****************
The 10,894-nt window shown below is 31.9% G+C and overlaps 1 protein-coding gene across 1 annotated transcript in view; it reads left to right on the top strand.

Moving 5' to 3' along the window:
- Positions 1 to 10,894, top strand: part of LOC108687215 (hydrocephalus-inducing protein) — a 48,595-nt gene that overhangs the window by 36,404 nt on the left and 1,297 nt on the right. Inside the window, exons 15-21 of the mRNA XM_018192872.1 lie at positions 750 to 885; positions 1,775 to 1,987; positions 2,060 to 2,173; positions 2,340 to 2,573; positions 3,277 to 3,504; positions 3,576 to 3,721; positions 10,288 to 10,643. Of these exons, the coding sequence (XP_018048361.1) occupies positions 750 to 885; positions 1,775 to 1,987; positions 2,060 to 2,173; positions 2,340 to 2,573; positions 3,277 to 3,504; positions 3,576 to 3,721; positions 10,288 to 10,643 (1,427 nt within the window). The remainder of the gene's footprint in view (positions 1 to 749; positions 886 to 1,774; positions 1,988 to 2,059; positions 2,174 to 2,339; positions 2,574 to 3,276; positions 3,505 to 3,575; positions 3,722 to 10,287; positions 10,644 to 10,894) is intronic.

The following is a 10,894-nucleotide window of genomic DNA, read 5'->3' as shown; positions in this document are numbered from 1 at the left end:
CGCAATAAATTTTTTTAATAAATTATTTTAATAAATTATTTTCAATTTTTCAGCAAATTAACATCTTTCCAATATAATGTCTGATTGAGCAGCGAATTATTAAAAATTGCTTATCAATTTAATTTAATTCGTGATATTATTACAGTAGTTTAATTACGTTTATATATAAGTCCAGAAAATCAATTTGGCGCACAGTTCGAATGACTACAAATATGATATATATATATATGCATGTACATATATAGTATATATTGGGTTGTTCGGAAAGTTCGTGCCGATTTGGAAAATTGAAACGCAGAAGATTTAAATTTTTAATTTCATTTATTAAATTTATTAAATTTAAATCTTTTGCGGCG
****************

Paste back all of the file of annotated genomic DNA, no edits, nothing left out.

The 10,894-nt window shown below is 31.9% G+C and overlaps 1 protein-coding gene across 1 annotated transcript in view; it reads left to right on the top strand.

Moving 5' to 3' along the window:
- Positions 1 to 10,894, top strand: part of LOC108687215 (hydrocephalus-inducing protein) — a 48,595-nt gene that overhangs the window by 36,404 nt on the left and 1,297 nt on the right. Inside the window, exons 15-21 of the mRNA XM_018192872.1 lie at positions 750 to 885; positions 1,775 to 1,987; positions 2,060 to 2,173; positions 2,340 to 2,573; positions 3,277 to 3,504; positions 3,576 to 3,721; positions 10,288 to 10,643. Of these exons, the coding sequence (XP_018048361.1) occupies positions 750 to 885; positions 1,775 to 1,987; positions 2,060 to 2,173; positions 2,340 to 2,573; positions 3,277 to 3,504; positions 3,576 to 3,721; positions 10,288 to 10,643 (1,427 nt within the window). The remainder of the gene's footprint in view (positions 1 to 749; positions 886 to 1,774; positions 1,988 to 2,059; positions 2,174 to 2,339; positions 2,574 to 3,276; positions 3,505 to 3,575; positions 3,722 to 10,287; positions 10,644 to 10,894) is intronic.

The following is a 10,894-nucleotide window of genomic DNA, read 5'->3' as shown; positions in this document are numbered from 1 at the left end:
CGCAATAAATTTTTTTAATAAATTATTTTAATAAATTATTTTCAATTTTTCAGCAAATTAACATCTTTCCAATATAATGTCTGATTGAGCAGCGAATTATTAAAAATTGCTTATCAATTTAATTTAATTCGTGATATTATTACAGTAGTTTAATTACGTTTATATATAAGTCCAGAAAATCAATTTGGCGCACAGTTCGAATGACTACAAATATGATATATATATATATGCATGTACATATATAGTATATATTGGGTTGTTCGGAAAGTTCGTGCCGATTTGGAAAATTGAAACGCAGAAGATTTAAATTTTTAATTTCATTTATTAAATTTATTAAATTTAAATCTTTTGCGGCG